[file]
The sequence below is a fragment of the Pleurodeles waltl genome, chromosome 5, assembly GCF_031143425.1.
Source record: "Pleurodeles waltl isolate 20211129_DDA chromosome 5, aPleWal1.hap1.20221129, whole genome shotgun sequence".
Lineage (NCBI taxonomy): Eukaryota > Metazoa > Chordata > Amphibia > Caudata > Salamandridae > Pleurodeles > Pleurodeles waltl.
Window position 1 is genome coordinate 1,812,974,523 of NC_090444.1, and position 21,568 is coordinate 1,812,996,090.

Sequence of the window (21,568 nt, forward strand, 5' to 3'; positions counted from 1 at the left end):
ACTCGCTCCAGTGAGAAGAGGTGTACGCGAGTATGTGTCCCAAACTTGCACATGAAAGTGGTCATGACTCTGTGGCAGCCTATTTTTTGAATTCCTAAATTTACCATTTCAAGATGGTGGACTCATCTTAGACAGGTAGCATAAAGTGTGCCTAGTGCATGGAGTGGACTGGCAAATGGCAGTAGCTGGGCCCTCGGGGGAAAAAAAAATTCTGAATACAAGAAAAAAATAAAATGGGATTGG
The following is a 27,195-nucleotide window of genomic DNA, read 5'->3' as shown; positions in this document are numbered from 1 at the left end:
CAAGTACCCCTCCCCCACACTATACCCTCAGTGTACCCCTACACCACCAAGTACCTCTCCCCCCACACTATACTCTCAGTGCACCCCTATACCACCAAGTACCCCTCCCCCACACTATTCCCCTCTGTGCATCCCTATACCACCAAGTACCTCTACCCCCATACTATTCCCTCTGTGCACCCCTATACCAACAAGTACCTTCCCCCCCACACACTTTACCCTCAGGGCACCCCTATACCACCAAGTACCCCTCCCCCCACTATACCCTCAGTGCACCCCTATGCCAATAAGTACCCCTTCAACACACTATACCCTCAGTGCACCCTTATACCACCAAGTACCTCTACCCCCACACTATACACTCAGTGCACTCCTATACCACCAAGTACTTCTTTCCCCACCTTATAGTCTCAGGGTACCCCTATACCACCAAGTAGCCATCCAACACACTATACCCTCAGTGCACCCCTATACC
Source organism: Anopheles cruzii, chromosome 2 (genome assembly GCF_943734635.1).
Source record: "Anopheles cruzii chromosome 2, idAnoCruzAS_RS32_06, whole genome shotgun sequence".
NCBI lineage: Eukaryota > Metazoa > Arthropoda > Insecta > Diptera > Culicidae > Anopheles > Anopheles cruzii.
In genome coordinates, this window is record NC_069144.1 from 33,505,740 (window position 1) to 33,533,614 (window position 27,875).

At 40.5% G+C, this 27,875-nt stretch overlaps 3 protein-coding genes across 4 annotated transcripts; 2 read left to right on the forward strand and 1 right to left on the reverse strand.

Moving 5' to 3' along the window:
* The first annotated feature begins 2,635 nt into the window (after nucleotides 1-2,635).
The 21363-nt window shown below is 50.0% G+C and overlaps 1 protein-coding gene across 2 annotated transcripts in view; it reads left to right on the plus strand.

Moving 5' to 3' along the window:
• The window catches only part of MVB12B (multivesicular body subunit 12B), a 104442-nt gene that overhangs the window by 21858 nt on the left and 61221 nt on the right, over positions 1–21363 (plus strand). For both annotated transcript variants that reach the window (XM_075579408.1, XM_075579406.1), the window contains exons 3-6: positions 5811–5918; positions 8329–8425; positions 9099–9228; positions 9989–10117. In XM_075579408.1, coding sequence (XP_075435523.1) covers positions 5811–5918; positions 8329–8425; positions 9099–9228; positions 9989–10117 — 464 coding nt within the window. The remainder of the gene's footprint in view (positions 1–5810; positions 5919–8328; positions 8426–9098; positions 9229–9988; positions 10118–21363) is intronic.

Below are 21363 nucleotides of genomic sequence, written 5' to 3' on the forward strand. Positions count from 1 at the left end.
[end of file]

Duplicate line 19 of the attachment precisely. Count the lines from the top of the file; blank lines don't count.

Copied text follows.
Below are 21363 nucleotides of genomic sequence, written 5' to 3' on the forward strand. Positions count from 1 at the left end.